As our friendship deepened, Blake and I decided that our church needed to do more events together, so we have been enjoying a Night of Worship together regularly for the last two years. We have held joint congregation meals, preached in one another’s pulpits, held a joint elder meeting, and we have done ministry together. My friendship with Blake has been a tremendous blessing since arriving in Houston.

During our most recent Night of Worship, our church visited Crossover. We had a joint choir of sixty or so voices, incredible music, and the people of Crossover treated us to artistic expressions of worship we had never seen. Their praise dance troupe and their pantomime ministries left many of my church members both clamoring for more and wondering how we could do something similar in our own congregation.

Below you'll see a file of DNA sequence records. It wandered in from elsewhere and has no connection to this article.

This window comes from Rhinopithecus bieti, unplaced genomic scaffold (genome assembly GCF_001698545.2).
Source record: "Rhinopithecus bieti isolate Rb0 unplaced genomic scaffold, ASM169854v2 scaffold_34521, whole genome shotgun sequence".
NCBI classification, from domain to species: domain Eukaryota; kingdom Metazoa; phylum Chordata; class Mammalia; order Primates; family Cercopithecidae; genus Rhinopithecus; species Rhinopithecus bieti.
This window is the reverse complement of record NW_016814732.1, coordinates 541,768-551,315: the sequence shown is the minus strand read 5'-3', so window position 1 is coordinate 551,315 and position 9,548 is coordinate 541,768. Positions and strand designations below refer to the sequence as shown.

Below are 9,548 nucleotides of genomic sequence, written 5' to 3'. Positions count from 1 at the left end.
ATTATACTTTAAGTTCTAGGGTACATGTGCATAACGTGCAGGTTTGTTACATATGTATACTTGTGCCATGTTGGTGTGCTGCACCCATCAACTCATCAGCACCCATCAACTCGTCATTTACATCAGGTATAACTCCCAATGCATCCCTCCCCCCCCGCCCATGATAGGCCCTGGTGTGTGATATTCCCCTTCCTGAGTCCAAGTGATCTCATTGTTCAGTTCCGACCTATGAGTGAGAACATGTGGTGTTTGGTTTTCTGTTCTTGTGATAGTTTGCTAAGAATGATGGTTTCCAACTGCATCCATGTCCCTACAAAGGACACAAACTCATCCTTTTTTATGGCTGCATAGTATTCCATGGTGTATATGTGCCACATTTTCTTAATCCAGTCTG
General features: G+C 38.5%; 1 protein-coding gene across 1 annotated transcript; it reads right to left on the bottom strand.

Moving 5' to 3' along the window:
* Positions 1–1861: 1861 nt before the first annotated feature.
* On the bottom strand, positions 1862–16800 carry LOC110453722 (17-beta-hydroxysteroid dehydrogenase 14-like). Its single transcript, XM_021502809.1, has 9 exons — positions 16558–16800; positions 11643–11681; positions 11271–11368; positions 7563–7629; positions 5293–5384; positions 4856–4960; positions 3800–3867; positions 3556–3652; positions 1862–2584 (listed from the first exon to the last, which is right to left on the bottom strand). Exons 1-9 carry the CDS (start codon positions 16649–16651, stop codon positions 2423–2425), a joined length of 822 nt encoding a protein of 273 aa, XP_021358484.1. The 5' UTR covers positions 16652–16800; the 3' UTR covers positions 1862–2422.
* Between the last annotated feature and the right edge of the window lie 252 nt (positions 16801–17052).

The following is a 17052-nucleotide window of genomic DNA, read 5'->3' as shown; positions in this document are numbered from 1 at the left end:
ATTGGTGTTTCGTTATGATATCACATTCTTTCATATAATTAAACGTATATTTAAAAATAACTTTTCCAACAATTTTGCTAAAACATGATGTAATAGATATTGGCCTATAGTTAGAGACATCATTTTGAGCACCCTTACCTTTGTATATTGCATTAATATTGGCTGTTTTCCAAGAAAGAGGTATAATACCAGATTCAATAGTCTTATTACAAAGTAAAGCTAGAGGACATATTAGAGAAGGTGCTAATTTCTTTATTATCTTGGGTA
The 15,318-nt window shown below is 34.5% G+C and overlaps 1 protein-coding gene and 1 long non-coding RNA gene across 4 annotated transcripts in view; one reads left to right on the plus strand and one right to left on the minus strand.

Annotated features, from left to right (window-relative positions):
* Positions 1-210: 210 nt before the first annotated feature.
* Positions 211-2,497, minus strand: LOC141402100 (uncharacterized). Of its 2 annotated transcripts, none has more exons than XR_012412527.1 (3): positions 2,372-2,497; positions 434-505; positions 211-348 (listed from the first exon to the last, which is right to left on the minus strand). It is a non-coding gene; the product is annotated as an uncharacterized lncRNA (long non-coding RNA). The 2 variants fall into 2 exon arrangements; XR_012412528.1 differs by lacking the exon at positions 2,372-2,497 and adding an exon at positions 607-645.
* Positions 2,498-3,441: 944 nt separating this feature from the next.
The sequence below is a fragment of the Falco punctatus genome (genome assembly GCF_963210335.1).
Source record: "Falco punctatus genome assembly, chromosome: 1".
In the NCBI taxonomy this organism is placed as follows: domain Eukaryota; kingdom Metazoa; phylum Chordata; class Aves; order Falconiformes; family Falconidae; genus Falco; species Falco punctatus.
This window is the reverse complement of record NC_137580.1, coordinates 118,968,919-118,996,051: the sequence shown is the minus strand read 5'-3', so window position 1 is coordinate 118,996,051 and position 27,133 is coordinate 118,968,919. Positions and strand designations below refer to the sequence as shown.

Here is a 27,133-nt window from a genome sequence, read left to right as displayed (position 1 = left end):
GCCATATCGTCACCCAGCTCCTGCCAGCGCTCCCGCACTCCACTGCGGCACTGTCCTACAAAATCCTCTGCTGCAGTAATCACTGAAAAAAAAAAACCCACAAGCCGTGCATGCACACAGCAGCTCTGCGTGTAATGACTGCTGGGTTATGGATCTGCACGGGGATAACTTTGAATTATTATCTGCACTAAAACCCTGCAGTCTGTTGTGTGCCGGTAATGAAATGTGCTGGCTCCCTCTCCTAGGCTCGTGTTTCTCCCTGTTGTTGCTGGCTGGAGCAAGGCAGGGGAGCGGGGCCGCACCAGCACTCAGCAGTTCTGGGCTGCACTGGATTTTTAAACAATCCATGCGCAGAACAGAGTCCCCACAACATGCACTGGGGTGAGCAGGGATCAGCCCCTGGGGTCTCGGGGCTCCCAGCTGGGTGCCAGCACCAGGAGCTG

At the conclusion of our worship, we sang a rendition of the twenty-third Psalm I had never heard. It had a tricky syncopated rhythm that took some time to master, but its crescendoed climax had both congregations literally shouting, “Surely I will dwell in the house of the Lord forever!” at the top of their lungs in glorious repetition until it felt like we might all lose our voices. In the midst of that sweet, sweaty moment, I looked around the auditorium. I saw faces—African-American, Asian, Hispanic, Anglo, Arab—singing Scripture in unison with abandoned exuberance, and I sensed I was witnessing a preview of Heaven.

Our God saw fit for the gospel to be preached to all nations throughout the book of Acts. No national or racial barrier could stop the flow of the river of the gospel as it flowed from the headwaters of the apostles’ teaching. Nor can it be stopped today.